What do you think when you see a fly walking all over you BBQ dinner or picnic lunch? Is it harmful? Should you throw it away?

There is nothing more disgusting than watching flies walking over your sandwiches or sausages.  Most of us squirm and do the hand flick to get them to move on, only to find this lasts for about 10 seconds.

The diverse group of insects called flies comprise hundred of different species in New Zealand alone.  Ranging from sandflies, fruit flies, blowflies, house flies, horse flies and even mosquitoes.

Flies have their place in the environment its just that we don't want their place to be our place.  They assist with dead animal decomposition, provide food for other animals and plants that eat flies (a very important role - the more that are eaten the better!!!)

They also play an important role in the environment by assisting decomposition, pollinating plants and providing food for insectivorous predators. With the use of forensic entomology they can even assist police to solve crimes.   Flies are even being used in medicine with maggot therapy being used to assist in cleaning up around wounds and the faithful fruit-fly (drosophila) having enzymes that are proving medically useful.

Many of the numerous species of fly can be a potential health risk but generally the common old house fly (musca domestica) is the one we have to deal with the most.  Although we associate house flies with landing on our food, leaving fly "dirt" (poop) on the ceiling and generally being annoying, it is more closely associated with rotting organic waste including pet and animal faeces, dead animals etc.  In amongst this waste material are a host of pathogens

As a result it is no wonder we consider flies to be filthy.

Transmitting pathogens

Many insects will transmit pathogens and disease by biting but flies don't have teeth.  The way a fly manages to transmit disease is particularly disgusting.  Because they don't have teeth they "eat" by spitting enzyme-rich saliva onto the food to dissolve it.  The fly then sucks up this mix of regurgitated saliva and partly digested food.  Sort of like eating your own vomit.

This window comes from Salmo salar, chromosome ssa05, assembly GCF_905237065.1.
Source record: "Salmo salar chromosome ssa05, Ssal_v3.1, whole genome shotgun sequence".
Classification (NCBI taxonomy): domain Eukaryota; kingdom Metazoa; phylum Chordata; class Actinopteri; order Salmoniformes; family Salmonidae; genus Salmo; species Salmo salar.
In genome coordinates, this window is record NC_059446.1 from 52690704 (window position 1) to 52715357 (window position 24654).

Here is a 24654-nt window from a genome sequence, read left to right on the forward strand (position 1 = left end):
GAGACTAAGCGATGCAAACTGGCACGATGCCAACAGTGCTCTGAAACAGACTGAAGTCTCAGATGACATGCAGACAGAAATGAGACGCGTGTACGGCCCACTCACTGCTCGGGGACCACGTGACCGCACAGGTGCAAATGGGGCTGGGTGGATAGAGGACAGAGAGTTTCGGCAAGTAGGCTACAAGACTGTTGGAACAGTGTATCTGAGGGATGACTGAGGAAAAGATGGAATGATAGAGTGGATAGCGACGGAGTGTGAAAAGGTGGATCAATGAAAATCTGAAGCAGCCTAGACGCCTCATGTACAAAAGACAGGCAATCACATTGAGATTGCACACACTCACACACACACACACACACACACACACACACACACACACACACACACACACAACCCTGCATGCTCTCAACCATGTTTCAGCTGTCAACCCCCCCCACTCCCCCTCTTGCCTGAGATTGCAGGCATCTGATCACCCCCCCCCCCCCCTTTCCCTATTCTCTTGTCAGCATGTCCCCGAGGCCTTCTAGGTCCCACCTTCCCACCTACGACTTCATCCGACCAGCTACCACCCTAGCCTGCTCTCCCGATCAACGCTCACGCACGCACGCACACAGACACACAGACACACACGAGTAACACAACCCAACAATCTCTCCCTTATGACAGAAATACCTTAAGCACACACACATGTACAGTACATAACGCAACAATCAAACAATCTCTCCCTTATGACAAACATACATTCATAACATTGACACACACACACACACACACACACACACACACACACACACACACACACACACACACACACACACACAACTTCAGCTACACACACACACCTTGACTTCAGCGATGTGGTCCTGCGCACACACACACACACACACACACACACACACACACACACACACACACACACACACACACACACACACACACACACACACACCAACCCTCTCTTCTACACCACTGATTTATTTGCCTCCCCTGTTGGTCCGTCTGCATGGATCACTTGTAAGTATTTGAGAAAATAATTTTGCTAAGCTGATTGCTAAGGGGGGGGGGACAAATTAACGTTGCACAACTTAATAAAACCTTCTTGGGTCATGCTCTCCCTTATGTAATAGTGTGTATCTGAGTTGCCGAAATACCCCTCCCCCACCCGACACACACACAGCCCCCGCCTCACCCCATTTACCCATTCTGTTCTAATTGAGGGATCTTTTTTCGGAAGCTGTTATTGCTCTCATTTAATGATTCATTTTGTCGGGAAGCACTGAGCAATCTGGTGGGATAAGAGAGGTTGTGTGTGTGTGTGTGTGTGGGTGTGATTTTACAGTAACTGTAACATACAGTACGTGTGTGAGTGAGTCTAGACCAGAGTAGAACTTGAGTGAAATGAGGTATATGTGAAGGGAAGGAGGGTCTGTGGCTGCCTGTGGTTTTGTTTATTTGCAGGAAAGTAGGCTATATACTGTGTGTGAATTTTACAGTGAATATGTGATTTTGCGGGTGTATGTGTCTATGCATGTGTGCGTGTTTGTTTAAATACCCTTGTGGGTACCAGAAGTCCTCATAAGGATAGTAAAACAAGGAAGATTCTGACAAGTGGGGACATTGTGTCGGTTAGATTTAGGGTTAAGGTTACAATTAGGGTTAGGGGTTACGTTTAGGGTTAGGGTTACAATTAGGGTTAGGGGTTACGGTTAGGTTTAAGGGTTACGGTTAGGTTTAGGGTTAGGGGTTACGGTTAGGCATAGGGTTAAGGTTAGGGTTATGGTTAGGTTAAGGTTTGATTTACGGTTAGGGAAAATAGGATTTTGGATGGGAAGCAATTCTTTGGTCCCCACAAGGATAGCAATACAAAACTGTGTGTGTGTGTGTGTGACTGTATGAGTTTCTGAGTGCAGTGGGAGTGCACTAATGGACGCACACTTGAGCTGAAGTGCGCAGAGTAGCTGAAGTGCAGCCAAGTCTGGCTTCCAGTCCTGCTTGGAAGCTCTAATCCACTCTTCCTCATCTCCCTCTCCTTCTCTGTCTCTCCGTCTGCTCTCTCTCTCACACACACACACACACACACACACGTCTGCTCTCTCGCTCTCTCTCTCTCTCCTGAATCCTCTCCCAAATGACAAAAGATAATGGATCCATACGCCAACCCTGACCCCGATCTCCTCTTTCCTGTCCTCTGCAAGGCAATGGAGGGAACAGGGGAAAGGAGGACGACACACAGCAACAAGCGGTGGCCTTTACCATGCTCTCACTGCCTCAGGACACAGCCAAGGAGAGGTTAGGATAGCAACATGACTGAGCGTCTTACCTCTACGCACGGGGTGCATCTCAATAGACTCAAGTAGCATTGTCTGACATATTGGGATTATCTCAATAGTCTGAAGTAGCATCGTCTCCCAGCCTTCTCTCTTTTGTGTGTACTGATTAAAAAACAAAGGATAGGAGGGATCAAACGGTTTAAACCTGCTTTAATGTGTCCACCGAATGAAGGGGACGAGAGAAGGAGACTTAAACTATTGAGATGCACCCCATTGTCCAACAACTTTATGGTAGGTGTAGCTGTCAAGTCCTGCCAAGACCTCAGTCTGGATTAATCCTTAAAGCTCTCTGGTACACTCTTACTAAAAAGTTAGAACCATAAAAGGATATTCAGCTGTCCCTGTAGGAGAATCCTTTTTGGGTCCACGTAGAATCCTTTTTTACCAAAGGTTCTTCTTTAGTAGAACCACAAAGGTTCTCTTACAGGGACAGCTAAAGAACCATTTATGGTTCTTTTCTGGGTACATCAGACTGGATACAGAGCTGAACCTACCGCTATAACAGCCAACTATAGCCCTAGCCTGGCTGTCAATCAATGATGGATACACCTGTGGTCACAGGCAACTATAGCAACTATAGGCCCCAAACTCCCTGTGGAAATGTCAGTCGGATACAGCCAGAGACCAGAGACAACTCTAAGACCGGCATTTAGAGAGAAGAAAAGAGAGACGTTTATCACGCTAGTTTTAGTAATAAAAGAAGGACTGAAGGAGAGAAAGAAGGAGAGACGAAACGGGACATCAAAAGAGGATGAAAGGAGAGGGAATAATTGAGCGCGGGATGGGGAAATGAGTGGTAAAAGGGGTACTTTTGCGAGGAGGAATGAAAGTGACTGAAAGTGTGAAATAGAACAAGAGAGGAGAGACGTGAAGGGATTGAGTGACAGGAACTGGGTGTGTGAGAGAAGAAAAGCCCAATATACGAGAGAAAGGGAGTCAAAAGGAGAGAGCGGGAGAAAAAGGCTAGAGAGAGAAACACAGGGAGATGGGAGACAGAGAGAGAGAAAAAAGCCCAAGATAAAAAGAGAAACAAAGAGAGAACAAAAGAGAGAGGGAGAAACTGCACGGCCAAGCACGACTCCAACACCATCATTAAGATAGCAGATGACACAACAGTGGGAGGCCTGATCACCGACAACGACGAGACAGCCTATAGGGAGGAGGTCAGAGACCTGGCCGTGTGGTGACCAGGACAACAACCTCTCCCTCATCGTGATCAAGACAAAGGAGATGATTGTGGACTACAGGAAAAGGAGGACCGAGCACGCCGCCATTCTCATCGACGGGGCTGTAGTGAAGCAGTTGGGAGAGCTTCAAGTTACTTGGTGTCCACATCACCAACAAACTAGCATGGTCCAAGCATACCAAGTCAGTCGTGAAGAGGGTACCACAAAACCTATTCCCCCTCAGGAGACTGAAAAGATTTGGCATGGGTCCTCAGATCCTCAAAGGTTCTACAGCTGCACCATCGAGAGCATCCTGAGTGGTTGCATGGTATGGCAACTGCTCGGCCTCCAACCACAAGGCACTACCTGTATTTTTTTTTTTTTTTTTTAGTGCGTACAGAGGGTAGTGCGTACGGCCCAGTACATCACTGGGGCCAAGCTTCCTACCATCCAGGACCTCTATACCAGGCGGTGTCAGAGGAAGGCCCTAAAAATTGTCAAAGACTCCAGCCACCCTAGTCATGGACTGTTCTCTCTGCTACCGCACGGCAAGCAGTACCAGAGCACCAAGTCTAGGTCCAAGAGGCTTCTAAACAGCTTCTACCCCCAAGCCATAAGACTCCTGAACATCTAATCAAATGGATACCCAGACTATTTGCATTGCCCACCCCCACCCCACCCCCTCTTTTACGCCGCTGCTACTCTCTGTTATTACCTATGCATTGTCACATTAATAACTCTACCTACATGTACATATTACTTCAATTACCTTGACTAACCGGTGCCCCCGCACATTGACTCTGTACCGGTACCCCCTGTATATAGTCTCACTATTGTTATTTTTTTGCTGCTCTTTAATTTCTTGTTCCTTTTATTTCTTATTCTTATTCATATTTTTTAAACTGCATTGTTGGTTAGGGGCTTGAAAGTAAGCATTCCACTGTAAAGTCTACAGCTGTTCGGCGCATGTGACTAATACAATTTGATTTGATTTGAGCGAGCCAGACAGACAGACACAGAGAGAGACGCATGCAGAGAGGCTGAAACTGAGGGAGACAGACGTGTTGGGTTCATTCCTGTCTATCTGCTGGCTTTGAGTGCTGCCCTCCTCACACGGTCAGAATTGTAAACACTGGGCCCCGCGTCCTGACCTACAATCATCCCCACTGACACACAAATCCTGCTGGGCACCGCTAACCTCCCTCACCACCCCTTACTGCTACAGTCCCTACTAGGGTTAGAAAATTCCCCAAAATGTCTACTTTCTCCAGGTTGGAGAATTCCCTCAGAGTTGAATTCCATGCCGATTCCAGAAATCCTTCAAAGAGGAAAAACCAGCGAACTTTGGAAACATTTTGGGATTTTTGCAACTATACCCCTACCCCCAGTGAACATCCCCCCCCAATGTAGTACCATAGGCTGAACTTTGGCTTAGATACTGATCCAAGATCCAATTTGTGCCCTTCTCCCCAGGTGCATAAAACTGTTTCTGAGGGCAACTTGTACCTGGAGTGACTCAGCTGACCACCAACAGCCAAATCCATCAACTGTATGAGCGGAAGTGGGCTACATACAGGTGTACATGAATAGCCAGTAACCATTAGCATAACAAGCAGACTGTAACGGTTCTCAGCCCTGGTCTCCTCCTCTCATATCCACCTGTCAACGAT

The other way that flies transmit pathogens is on their feet.  One minute they are walking on a decaying animal, rotten waste or dog poop - the next they are tracking this across your food.

If a fly is allowed to walk around on your food for any length of time transferring pathogens from their feet and vomiting and sucking up food and defecating it out, then the chances of leaving behind a healthy pathogen population are quite high.

Then to make it worse flies will lay eggs and the resulting larvae (maggots) will hatch out and eat their way though any decaying material. Anyone that has had flies in their rubbish bin over summer will know how disgusting this is.  

The house fly (Musca domestica). Image: Stephen Doggett (NSW Health Pathology)

Shoo off or Keep It?

Whilst the thought of a fly walking over our food is most unpleasant, in most cases the odd fly that has landed on your food and has been shoo'ed away won't cause any problems and you shouldn't have to throw your lunch away.

There is no doubt that flies can carry viruses, parasites and bacteria from rotten waste to our freshly prepared food but a single fly landing on your food briefly is unlikely to cause any serious illness for the average healthy person.

Conversely though.  If you allow flies to land on your food in numbers, allow them - through inattention -  to wander around with impunity, vomiting and and pooping on your food then that is when Health risks increase.

Minimise your Risk?

Controlling flies around food is tricky and particularly so outdoors but here are some tips to minimise your risk.

Make sure that your foods is either protected by using Shooaway - the chemical free way to keep flies off your food or  keep all food covered when preparing, cooking, serving and eating outdoor.

Keep flies out of the house.  Screening windows and doors helps stop flies from coming inside but of course is less use outdoors.  Keep garbage well covered and away from doors or windows if possible.  Make sure that any dog poop is cleaned up regularly and ask your neighbours to do the same.

There is no doubt that insecticides and fly sprays will assist in keeping the population of flies inside the house down but pull out some hot meat or fish and most flies will commit Kamikaze and fly through a storm of insecticide when hot food is under offer.

Fly swatters - cheap but labour intensive

And if flies are around and you can bother wasting valuable eating time chasing them away or killing them you can use the old fashioned Fly Swat or my particular favourite the Fly Zapper.  Just make sure you don't swat them into your food without realising.

Thanks to The Conversation from where much of the source material was drawn.